The changes announced in relation to CRC are said to represent a significant U-turn for the Government and is particularly significant for some qualifying medium to large businesses who may have been hoping to recoup some of their CRC-related investment. The CRC requires organisations to buy permits to cover the greenhouse gas emissions from their energy use and hence is intended to incentivise fuel efficiency. CRC proceeds were going to be handed back to participants, rewarding those that cut the most carbon (and in effect penalising those that cut the least). However, the Government has confirmed the revenue raised by the scheme will instead be used to support public finances. Some commentators have so far reacted by deeming this measure to effectively make the CRC more akin to a carbon tax for the 20,000 or so large public and private sector organisations that are likely to be involved in CRC.

Other announcements

Other announcements included:

  • the initiation of an independent review of the fuel poverty target and definition before the end of the year;
  • the continuation of capital funding for the Nuclear Decommissioning Authority with spending on the highest hazards being protected; and
  • the setting aside of £1 billion for the funding of a Green Bank (which is significantly less than the £4 to £6 billion called for by industry).

Overall, the total resource available for DECC will fall by an average 5 per cent a year. However, there will be an increase in capital spending, partly to meet unavoidable commitments on nuclear decommissioning.


Confirmation that the Renewable Heat Incentive will be introduced in 2011 will reassure many critics of the cost-effectiveness of some FIT technologies. However, those who have already started investing for the longevity of the FIT will be concerned that the FIT system looks like it will be rebalanced in favour of more cost-effective carbon abatement technologies without clarity as to which FIT technologies may become less favoured. It could mean for example, favouring lower-tech RHI technologies (like heat pumps and solar thermal) which capture, store and use the sun's heat, as heat (for building space heating) rather than some FIT technologies used to produce electricity, which by the nature of conversion of wind and solar radiation for example, are perhaps perceived as less cost-effective. It seems the Government will be picking technology winners in the future which may mean uncertainty for FIT projects not registered with the FIT scheme and installed prior to any changes taking effect.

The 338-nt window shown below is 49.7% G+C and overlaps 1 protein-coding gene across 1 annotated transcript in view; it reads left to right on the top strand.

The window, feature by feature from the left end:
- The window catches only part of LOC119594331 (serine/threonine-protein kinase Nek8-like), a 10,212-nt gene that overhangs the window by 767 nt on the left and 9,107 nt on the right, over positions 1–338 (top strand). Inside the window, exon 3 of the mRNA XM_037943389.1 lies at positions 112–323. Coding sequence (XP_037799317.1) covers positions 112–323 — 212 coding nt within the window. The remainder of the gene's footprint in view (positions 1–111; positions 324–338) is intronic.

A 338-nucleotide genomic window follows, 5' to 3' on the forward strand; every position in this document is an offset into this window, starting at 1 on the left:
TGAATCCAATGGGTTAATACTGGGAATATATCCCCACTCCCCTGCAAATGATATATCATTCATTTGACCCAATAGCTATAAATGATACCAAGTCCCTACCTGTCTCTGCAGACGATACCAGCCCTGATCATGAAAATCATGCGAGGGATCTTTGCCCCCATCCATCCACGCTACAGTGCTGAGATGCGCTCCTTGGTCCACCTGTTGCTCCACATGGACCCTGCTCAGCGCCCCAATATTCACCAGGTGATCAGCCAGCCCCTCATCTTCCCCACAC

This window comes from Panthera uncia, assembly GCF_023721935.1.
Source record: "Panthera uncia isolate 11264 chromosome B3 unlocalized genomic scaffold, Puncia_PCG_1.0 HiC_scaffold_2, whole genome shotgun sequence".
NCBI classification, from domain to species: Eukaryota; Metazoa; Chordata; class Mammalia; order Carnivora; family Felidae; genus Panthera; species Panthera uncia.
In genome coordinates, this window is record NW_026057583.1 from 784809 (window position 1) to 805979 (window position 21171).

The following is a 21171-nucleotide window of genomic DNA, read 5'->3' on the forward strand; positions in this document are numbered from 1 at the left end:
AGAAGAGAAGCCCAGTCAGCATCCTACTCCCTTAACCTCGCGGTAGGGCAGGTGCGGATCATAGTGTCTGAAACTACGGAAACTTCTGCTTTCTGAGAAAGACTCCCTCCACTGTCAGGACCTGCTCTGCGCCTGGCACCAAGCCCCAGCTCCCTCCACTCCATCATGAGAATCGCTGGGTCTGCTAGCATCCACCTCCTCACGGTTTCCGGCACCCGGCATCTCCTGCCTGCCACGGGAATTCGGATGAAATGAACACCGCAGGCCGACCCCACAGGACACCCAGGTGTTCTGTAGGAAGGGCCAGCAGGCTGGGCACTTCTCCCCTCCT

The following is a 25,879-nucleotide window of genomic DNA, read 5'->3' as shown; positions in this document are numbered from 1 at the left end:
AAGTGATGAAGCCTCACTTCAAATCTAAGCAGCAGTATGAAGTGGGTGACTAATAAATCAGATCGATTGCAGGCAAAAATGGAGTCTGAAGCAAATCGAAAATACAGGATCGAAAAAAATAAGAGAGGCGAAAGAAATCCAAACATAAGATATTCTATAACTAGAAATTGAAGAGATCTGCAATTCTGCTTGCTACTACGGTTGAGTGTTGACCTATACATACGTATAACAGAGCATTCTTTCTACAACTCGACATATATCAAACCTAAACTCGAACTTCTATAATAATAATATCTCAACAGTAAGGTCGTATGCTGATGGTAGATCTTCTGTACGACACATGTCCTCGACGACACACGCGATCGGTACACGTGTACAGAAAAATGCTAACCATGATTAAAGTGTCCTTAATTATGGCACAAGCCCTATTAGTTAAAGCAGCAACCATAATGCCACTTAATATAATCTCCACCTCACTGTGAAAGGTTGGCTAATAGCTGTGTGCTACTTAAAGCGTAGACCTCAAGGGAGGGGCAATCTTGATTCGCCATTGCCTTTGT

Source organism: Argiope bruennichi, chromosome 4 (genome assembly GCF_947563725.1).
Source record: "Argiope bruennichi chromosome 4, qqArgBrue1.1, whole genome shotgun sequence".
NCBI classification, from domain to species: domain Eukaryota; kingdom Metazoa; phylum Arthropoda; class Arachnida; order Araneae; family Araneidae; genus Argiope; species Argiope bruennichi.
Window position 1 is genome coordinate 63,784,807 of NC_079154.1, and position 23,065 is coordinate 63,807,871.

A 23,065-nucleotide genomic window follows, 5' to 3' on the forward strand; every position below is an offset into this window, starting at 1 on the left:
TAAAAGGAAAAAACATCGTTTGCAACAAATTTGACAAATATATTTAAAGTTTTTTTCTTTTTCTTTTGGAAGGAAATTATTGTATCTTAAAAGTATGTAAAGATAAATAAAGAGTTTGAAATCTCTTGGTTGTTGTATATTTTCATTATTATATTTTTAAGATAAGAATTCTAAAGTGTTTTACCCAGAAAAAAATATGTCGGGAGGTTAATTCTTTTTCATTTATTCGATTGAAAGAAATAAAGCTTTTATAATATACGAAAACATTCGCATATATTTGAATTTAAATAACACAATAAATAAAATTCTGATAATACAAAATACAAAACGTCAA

For medium to large businesses the most important announcement is likely to be the fact that revenue raised by the CRC will not be returned to participants, but instead goes towards supporting public finances.



2 As quoted on Solar Power Portal on 20 October 2010.

3 See paragraph 2.104 of the Spending Review 2010.

4 See paragraph 2.101 of the Spending Review 2010.

5 The Warm Front programme will have a budget of £110 million in 2011-20 and £100 million in 2012-13 after which support for heating and insulation for the most vulnerable will be delivered through the Green Deal for energy efficiency and a new obligation on energy companies.

6 Support will total £250 million pounds in 2011-12 rising to £310 million in 2014-15.

The content of this article is intended to provide a general guide to the subject matter. Specialist advice should be sought about your specific circumstances.